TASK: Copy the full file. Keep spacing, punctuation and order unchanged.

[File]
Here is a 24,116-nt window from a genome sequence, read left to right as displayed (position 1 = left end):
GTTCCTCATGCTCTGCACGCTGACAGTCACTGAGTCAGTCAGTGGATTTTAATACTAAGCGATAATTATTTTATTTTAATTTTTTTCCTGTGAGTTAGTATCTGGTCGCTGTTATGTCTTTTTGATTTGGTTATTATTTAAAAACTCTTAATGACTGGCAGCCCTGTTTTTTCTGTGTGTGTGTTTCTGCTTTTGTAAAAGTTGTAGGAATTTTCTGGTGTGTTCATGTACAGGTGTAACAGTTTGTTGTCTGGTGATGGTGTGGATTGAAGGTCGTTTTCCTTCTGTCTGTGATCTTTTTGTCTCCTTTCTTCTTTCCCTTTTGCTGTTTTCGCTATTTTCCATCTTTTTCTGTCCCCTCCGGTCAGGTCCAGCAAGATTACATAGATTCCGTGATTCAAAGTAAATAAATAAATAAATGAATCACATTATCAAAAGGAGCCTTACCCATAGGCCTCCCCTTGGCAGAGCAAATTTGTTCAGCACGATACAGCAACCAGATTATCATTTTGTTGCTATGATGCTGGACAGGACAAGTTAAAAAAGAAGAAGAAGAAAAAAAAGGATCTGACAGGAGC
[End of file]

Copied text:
Here is a 24,116-nt window from a genome sequence, read left to right as displayed (position 1 = left end):
GTTCCTCATGCTCTGCACGCTGACAGTCACTGAGTCAGTCAGTGGATTTTAATACTAAGCGATAATTATTTTATTTTAATTTTTTTCCTGTGAGTTAGTATCTGGTCGCTGTTATGTCTTTTTGATTTGGTTATTATTTAAAAACTCTTAATGACTGGCAGCCCTGTTTTTTCTGTGTGTGTGTTTCTGCTTTTGTAAAAGTTGTAGGAATTTTCTGGTGTGTTCATGTACAGGTGTAACAGTTTGTTGTCTGGTGATGGTGTGGATTGAAGGTCGTTTTCCTTCTGTCTGTGATCTTTTTGTCTCCTTTCTTCTTTCCCTTTTGCTGTTTTCGCTATTTTCCATCTTTTTCTGTCCCCTCCGGTCAGGTCCAGCAAGATTACATAGATTCCGTGATTCAAAGTAAATAAATAAATAAATGAATCACATTATCAAAAGGAGCCTTACCCATAGGCCTCCCCTTGGCAGAGCAAATTTGTTCAGCACGATACAGCAACCAGATTATCATTTTGTTGCTATGATGCTGGACAGGACAAGTTAAAAAAGAAGAAGAAGAAAAAAAAGGATCTGACAGGAGC